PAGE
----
Having a grandchild on the autism spectrum

Irene: Interview 02

Age at interview: 61

Brief outline: Irene's two grandchildren, aged 7 and 12, have been diagnosed with autism and Asperger syndrome respectively.

Background: Irene lives with her husband. They have three children and two grandchildren. She is a retired teacher. Ethnicity/nationality: White British.

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Irene has “been very involved” in her grandsons’ lives and has been helping to look after them since the older boy was five and the younger was six months. When her younger grandson was diagnosed with autism, his mother, Irene’s daughter, gave up work and became a stay-at-home mum. Initially, this meant that Irene did not get to spend as much time with him as she had done previously. She found this was especially difficult as felt she was “grieving” for her grandson at the same time. Since then she has resumed her caring role as she looks after her grandson in the holidays and inset days.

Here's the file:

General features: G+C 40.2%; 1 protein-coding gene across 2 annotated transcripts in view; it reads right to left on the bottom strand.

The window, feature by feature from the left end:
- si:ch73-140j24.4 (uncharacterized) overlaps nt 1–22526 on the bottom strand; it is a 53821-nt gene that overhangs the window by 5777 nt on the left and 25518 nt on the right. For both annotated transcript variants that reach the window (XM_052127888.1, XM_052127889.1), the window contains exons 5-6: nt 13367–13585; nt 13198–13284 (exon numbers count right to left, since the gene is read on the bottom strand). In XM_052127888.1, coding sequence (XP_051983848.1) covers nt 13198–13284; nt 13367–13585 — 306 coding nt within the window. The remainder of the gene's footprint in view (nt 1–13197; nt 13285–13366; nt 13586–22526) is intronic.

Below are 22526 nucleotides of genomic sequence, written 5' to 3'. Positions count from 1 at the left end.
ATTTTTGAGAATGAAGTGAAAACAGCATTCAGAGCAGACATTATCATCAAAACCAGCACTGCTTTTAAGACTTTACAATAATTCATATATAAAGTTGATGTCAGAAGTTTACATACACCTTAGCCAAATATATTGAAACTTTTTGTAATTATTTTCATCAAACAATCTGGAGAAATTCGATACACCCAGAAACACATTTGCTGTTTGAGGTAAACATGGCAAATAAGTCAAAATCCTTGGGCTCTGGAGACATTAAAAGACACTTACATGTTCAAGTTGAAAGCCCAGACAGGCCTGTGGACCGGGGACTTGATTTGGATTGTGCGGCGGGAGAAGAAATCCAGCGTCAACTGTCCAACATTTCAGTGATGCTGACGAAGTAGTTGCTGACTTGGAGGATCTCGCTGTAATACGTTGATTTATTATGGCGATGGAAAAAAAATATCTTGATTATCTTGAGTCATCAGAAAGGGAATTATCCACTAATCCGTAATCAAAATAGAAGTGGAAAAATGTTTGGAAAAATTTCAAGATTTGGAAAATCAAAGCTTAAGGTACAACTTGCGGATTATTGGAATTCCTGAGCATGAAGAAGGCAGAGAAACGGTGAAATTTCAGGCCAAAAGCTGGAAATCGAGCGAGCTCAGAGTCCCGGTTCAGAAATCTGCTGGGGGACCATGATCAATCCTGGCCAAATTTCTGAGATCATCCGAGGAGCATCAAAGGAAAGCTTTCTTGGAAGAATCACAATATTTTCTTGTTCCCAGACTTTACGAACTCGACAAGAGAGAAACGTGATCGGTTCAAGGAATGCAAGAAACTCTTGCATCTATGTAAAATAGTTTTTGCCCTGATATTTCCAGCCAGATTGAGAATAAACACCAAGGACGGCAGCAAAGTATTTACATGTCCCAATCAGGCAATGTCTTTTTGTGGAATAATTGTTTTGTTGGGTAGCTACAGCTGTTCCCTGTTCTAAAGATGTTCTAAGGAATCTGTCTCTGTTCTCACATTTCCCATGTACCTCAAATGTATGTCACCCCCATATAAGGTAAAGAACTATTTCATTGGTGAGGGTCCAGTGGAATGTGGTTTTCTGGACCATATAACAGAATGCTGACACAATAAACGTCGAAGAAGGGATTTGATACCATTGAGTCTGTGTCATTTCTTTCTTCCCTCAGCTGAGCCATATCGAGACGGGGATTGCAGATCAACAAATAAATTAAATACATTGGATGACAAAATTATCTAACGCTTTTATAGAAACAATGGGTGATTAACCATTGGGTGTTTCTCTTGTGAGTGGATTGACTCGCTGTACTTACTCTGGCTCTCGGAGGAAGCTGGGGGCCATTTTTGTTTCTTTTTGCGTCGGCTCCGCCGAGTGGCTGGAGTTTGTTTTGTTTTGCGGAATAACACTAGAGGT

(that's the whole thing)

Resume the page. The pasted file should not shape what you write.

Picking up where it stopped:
Irene thinks that grandparents of children with autism spectrum conditions have to “try and see the world through their eyes and find out what is difficult for them”, especially if they have problems expressing themselves verbally. The time she spends with her grandsons has to be “well planned and thought out”; they cannot do things spontaneously. She feels sad for her daughter and son-in-law because they cannot do things together as a family as it is difficult to find activities that both boys will enjoy doing.
Irene found that the most helpful sources of information about autism and Asperger syndrome came from books written by high functioning autistic people. She describes her experience of being a grandparent as a “privilege” and feels that her experiences of being with her grandsons have allowed her to look at things “in a completely new way”.


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